To Fix House Intelligence Oversight, Change the Rules joined a diverse group of 50 organizations, whistleblowers, and former Congressional staffers calling on Speaker John Boehner and Majority Leader Nancy Pelosi to support changes to the House of Representatives’ rules, to allow effective oversight on national security matters.

If you’ve been paying attention to intelligence oversight in recent weeks, your attention has likely been on the Senate, and particularly the Senate Select Committee on Intelligence’s (SSCI’s) release of the Executive Summary of its torture report.

SSCI’s oversight record is mixed. Their exhaustive study of the torture report was a remarkable effort—but the fact that it is only now being released, nearly a decade after the existence of CIA black sites was publicly revealed, demonstrates how many obstacles even the most dedicated Senators and staffers face. And SSCI has not examined ongoing operations such as the targeted killing and surveillance programs with anything near the same level attention it has devoted to torture.

But if SSCI’s oversight record is mixed, the House Permanent Select Committee on Intelligence’s (HPSCI) record is much worse. HPSCI has served primarily to defend, rather than scrutinize, the intelligence community. Some of this is due to the members and leadership of the committee, but the House’s rules are also an important factor.

To give just one example:  both the House of Representatives and the Senate have a rule that only committee staff, not personal office staff, can hold a Top Secret-SCI clearance.  Even if a personal office staffer holds a Top Secret-SCI clearance from another position, it is suspended for the duration of his or her work for a member of Congress.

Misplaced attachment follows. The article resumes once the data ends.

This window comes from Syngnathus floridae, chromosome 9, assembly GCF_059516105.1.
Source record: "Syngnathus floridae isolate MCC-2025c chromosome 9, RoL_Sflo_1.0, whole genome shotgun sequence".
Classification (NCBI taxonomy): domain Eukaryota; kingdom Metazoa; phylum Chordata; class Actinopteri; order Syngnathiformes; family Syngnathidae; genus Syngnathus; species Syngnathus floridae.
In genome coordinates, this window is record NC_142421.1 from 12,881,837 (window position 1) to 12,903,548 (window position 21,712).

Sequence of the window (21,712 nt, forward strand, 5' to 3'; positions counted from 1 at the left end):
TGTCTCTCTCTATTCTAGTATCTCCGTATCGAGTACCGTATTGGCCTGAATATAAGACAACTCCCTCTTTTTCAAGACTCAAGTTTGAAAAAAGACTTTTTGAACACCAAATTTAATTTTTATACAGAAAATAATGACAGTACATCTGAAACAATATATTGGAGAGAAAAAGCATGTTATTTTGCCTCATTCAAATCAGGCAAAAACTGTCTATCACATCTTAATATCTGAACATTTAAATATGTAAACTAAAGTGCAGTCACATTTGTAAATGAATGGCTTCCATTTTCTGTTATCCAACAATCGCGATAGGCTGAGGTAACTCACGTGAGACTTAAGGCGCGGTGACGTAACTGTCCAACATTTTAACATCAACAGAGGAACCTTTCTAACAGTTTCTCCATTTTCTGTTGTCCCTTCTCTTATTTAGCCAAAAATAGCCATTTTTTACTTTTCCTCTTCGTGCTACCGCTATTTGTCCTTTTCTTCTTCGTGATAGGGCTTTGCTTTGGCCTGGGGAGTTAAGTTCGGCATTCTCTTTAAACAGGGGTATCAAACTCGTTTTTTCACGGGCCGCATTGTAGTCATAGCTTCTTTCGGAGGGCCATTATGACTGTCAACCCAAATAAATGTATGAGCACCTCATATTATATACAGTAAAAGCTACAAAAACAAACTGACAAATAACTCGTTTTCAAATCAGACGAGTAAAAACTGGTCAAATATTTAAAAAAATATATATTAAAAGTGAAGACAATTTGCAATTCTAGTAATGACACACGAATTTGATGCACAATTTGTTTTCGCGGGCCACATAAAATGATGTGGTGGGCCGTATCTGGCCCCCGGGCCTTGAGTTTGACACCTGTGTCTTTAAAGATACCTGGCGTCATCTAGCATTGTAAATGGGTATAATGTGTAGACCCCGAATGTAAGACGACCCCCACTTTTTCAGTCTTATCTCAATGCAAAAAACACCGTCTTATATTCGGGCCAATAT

This means that most members of the House must attempt to make sense of surveillance programs and other intelligence activities without any help from their own staff. Instead, they must either rely on committee staffers–who effectively work for and answer to the committee chair and ranking member—or try to muddle through on their own.

In contrast, the Senate Intelligence Committee gives each member a staff designee—a staffer whom that member has the authority to hire and fire. This means that Senators Ron Wyden and Mark Udall did not have to rely on Senator Feinstein’s staff to prepare them for oversight hearings on surveillance, or to help them analyze the drone program.  

The Supreme Court recognized in Gravel v. United States that

it is literally impossible, in view of the complexities of the modern legislative process, with Congress  almost constantly in session and matters of legislative concern constantly proliferating, for Members of Congress to perform their legislative tasks without the help of aides and assistants.

But that is exactly what House members—even members of the intelligence committee–are expected to do. That must change.

The letter and white paper discuss this, and a number of other proposals to enhance oversight, in considerably more detail.

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